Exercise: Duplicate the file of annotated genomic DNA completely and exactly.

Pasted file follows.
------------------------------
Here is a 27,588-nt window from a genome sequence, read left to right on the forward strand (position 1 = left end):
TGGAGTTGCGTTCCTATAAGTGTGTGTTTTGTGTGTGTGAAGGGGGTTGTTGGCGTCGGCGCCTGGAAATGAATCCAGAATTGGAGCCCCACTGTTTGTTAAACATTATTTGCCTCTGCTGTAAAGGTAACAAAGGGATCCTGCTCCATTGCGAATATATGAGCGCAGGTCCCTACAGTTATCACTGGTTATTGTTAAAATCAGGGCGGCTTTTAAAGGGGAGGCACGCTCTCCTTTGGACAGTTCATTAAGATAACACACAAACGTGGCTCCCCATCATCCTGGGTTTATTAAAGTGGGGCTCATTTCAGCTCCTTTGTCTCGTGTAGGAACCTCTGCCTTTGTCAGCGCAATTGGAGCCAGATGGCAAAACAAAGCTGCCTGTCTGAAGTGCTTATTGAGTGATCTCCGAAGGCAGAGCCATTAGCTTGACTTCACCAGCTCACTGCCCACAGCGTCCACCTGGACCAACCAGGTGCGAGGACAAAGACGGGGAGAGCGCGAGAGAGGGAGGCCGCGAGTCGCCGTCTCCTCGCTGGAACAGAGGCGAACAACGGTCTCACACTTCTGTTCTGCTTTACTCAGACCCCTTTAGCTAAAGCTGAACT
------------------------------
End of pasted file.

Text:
Here is a 27,588-nt window from a genome sequence, read left to right on the forward strand (position 1 = left end):
TGGAGTTGCGTTCCTATAAGTGTGTGTTTTGTGTGTGTGAAGGGGGTTGTTGGCGTCGGCGCCTGGAAATGAATCCAGAATTGGAGCCCCACTGTTTGTTAAACATTATTTGCCTCTGCTGTAAAGGTAACAAAGGGATCCTGCTCCATTGCGAATATATGAGCGCAGGTCCCTACAGTTATCACTGGTTATTGTTAAAATCAGGGCGGCTTTTAAAGGGGAGGCACGCTCTCCTTTGGACAGTTCATTAAGATAACACACAAACGTGGCTCCCCATCATCCTGGGTTTATTAAAGTGGGGCTCATTTCAGCTCCTTTGTCTCGTGTAGGAACCTCTGCCTTTGTCAGCGCAATTGGAGCCAGATGGCAAAACAAAGCTGCCTGTCTGAAGTGCTTATTGAGTGATCTCCGAAGGCAGAGCCATTAGCTTGACTTCACCAGCTCACTGCCCACAGCGTCCACCTGGACCAACCAGGTGCGAGGACAAAGACGGGGAGAGCGCGAGAGAGGGAGGCCGCGAGTCGCCGTCTCCTCGCTGGAACAGAGGCGAACAACGGTCTCACACTTCTGTTCTGCTTTACTCAGACCCCTTTAGCTAAAGCTGAACT